During her lifetime Maree Turner has pursued varied and interesting careers in the maritime industry but is now taking on her biggest challenge - taking charge of a cargo ship.
The Mount Maunganui mother-of-three has been appointed Master of MV Golden Bay, a 4193 tonne cement carrier.
Ms Turner said she believed she could be the first woman appointed as captain of a New Zealand registered cargo ship.
During her career she has managed stevedoring gangs, organised cargo movements and helped to plan new container terminals.
After leaving Carmel College she headed for the Union Steam Ship Company and became the third female sea cadet in the country but the only woman in her 1982 intake of 35 cadets.
Ms Turner said she began her on-sea roles as third mate on cargo ships Rotiti, Marama, Ngahere and tanker Amokura, and progressed to second mate, then chief officer.
She finally gained her ocean-going master's ticket after six years at sea, and study periods at the NZ Maritime School.
She's worked on the Sea Link Cook Strait ferry, the gas tanker Tarahiko, and the Forum Line that delivered cargo around the Pacific Islands.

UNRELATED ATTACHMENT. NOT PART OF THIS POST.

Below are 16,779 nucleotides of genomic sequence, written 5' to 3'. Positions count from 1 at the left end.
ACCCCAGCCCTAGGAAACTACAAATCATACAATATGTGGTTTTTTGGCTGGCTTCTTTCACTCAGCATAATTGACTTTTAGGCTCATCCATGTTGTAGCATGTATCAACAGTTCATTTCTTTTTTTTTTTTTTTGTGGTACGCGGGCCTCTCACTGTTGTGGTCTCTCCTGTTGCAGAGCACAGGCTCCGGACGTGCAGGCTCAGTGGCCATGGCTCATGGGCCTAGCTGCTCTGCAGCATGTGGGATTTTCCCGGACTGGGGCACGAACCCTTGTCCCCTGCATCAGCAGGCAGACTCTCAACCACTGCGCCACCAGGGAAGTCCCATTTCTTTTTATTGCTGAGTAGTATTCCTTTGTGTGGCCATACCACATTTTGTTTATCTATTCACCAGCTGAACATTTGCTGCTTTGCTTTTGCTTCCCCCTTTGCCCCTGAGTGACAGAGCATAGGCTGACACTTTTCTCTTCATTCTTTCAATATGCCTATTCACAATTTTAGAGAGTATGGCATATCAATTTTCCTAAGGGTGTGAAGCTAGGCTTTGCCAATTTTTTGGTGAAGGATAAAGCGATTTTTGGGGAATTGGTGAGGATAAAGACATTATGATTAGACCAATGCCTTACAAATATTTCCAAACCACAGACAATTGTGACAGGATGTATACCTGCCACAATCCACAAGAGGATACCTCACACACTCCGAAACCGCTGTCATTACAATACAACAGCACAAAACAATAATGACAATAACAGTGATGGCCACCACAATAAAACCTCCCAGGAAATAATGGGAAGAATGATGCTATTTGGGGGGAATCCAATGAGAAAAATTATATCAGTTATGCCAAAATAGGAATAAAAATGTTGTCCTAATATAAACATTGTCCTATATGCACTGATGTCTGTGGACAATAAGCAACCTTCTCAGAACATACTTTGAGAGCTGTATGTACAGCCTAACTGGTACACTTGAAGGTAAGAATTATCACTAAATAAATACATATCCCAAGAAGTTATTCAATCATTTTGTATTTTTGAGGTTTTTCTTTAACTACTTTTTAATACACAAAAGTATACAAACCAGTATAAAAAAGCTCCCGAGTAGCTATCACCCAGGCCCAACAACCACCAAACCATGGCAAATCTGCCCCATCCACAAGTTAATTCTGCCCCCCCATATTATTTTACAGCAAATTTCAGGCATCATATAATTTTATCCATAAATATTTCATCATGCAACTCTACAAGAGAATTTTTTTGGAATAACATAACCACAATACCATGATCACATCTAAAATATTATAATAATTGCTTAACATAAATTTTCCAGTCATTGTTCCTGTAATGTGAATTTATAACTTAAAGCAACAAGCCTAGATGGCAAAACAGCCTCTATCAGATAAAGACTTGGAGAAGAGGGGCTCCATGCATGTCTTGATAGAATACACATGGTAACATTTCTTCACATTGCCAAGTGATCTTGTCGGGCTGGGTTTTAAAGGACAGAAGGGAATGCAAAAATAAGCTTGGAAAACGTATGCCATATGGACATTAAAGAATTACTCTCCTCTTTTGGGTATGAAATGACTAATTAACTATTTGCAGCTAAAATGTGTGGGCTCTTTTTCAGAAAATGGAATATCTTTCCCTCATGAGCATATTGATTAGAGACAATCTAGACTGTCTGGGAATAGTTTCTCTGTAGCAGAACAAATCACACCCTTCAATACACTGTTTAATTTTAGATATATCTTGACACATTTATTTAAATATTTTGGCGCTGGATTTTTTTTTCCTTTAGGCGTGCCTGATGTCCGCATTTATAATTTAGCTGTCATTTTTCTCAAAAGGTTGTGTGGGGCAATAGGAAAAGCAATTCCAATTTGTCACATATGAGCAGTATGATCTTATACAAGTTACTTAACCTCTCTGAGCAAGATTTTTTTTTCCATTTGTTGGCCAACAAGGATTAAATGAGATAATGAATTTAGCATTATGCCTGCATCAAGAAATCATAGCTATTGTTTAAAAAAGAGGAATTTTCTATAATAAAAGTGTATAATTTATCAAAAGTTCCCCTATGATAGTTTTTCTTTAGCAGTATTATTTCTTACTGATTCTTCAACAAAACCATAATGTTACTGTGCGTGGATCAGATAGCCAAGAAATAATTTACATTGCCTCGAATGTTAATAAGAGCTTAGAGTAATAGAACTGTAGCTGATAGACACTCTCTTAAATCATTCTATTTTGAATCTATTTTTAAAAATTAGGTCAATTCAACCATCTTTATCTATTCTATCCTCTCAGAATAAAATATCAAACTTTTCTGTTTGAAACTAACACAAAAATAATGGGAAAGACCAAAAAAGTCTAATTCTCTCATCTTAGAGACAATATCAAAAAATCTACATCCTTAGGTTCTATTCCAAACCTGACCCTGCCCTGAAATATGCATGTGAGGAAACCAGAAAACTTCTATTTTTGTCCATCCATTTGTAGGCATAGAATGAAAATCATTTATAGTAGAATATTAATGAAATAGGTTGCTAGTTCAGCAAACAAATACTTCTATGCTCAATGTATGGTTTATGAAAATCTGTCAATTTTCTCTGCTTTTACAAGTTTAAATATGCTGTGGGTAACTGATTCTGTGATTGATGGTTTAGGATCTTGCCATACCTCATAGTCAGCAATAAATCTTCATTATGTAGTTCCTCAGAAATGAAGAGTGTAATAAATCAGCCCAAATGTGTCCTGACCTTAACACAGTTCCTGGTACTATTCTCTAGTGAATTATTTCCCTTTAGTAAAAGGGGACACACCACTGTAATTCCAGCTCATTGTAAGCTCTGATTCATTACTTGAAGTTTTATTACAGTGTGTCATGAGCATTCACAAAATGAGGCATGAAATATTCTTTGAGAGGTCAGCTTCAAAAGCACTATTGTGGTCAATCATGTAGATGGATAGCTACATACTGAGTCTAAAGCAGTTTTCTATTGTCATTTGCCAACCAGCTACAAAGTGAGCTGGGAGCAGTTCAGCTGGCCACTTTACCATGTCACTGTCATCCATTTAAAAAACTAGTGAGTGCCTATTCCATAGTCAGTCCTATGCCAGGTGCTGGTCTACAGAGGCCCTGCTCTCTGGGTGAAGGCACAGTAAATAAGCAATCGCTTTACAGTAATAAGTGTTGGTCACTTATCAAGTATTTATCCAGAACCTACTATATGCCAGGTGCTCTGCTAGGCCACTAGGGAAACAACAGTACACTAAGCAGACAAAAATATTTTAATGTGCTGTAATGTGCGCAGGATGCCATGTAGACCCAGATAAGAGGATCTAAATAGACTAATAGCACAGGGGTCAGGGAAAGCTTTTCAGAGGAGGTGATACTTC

She was also a container planner at Sulphur Point terminal, then joined Mount Maunganui-based NZL Group as a stevedoring supervisor.
Ms Turner said her later career moves had been in corporate roles, including as a private consultant to the industry.
Her role as Master of the Golden Bay has only been in an acting capacity, but should she be offered a permanent position she would grab it with both hands, she said.
"I'm loving it. I really enjoy the challenge and it's a great feeling to be in charge of a large ship. Yes it was a bit daunting at first, but I think it's a brilliant career choice."
Last month, with Ms Turner at the helm, the Golden Bay twice berthed at Tauranga.
When asked what it was like parking a 93-metre container ship at a port, she thinks for a moment.
"The best description I have heard which is most apt, is that it's like picking up a cake of wet soap off a wet bathroom floor. It really depends on the weather how smoothly it goes. In bad weather the ship does move around a lot and berthing it in windy Wellington can be a real challenge."
Ms Turner said her three adult children aged 17 to 22 years and other family members had taken her new role all in their stride
Her partner, who worked in the same industry, was "so supportive and encouraging".
Ms Turner said she hoped her role would inspire others to realise that a person's gender should not be a barrier to anyone pursuing their passion no matter what it was.
"Whatever your career choice is just go for it," she said.